Miss Ophelia protests how she cannot keep Topsy anymore because of her defiance, and Marie suggests sending her out to “have her whipped till she [cannot] stand!” To which St. Clare adds,
“I don’t doubt it. Tell me of the lovely rule of women! I never saw above a dozen women that wouldn’t half kill a horse, or a servant, either, if they had their own way with them! – let alone a man.”
When Eva asks Topsy why she cannot try to be good, Topsy replies that she could never be nothing but a (n-word). Eva tells her that Miss Ophelia would love her if she were good, and again Topsy believes that nobody could love her because she’s a (n-word). Then Eva tells her that she loves her simply because she has not a father or mother or friends, - because she’s poor and abused. Eva demonstrates the pure and simple love of Christ – to love someone not because of what they do or how they are, but because of whom He is.
Chapter XXVI – Death
Eva has been in the process of dying for weeks now, and she calls the household, including all the servants, to her to evangelize one last time about becoming a Christian. (There is some discrepancy here, it may seem, as to what that means. Eva’s own words:
“…you must not live idle, careless, thoughtless lives. You must be Christians. You must remember that each one of you can become angels, and be angels forever…If you want to be Christians, Jesus will help you. You must pray to Him; you must read…(but they cannot read). Try all to do the best you can; pray every day, ask Him to help you, and get the Bible read to you whenever you can.”I’m a little concerned with the doctrine, such as doing good works and being good, which only comes after one is saved; rather, it would have been awesome if Ms. Stowe really pressed upon the need for repentance of sins and trusting in Christ, but I am going to do some research on Ms. Stowe’s theology and see if I can get to the bottom of this shortly. And the thing about angels, ugh, has been addressed nicely over at Classic Case of Madness. Check it out!)
Long story short, Eva dies in the night with her father and self-centered mother and Tom and Ophelia by her side.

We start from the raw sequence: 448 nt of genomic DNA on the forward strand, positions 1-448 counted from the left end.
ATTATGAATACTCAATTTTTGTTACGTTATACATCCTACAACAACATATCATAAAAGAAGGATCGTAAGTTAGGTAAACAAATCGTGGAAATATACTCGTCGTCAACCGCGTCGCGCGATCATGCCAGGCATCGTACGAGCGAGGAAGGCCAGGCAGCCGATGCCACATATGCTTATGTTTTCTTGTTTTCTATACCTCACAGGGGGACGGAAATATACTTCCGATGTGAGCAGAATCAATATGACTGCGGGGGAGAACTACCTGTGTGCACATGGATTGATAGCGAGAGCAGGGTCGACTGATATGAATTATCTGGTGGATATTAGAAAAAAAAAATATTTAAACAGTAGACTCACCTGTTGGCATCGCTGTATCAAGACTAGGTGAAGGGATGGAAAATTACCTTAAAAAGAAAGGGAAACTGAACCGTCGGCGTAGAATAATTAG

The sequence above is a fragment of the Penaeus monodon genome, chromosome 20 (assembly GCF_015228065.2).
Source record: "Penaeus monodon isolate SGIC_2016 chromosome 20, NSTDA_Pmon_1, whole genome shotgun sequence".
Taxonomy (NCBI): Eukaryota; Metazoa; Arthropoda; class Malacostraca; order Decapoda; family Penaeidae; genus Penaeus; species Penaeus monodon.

Chapter XXVII – “This is the last of earth.” – John Q. Adams
After Eva’s funeral, Tom speaks to St. Clare about his faith, or lack thereof. St. Clare is just not certain he believes what the Scriptures tell of Jesus, and he wishes to know why he cannot believe like the children, the poor, and humble; Tom recalls that faith is hidden from the wise and prudent and revealed to babes. And St. Clare asks Tom how he knows that there is a Christ, to which Tom replies, (I love this!)
“…He brings light and joy into a poor feller’s soul, - makes all peace: and I’s so happy, and loves every body, and feels willin’ jest to be the Lord’s, and have the Lord’s will done, and be put jest where the Lord wants to put me. I know it couldn’t come from me, ‘cause I’s a poor, complainin’ cretur, it comes from the Lord, and I know He’s willin’ to do for Mas’r.”Then St. Clare asks Tom to show him how to pray, and they pray together.
St. Clare begins the legal process to emancipate Tom, who is overjoyed about being free, while Ophelia seeks to raise Topsy legally. Ophelia questions whether her cousin has considered writing up a will as to what should be done with his servants in the event of his death, and, as expected, he hasn’t done anything, yet. But he’s certainly open to the idea.
One evening while St. Clare reads Scripture with Tom, he is moved in his heart to think of the last judgment – “a righting of all the wrongs of the ages!” (Now here is one place where repentance is mentioned): when St. Clare discusses the issue of those who do nothing about the wrongs of this world, Ophelia says,
“…that [they] ought to repent, and begin now.”
St. Clare then admits how he has been disillusioned about Christianity because of apathetic religious people. Then he questions who would be willing to educate all of the emancipated slaves. Of the South, he says,
“We are the more obvious oppressors of the Negro; but the unchristian prejudice of the north is an oppressor almost equally severe.”
And then just like the wind, everything changes direction! St. Clare goes out for news, and he ends up being stabbed while trying to break up a fight between two gentlemen. How frustrating is this? His heart has just changed regarding his own salvation and slavery, and he was in the process of freeing Tom and possibly thinking about emancipating his servants, or at least writing up a will to protect them; and now he’s gone! What good he could have influenced! How do you explain such utter disappointment?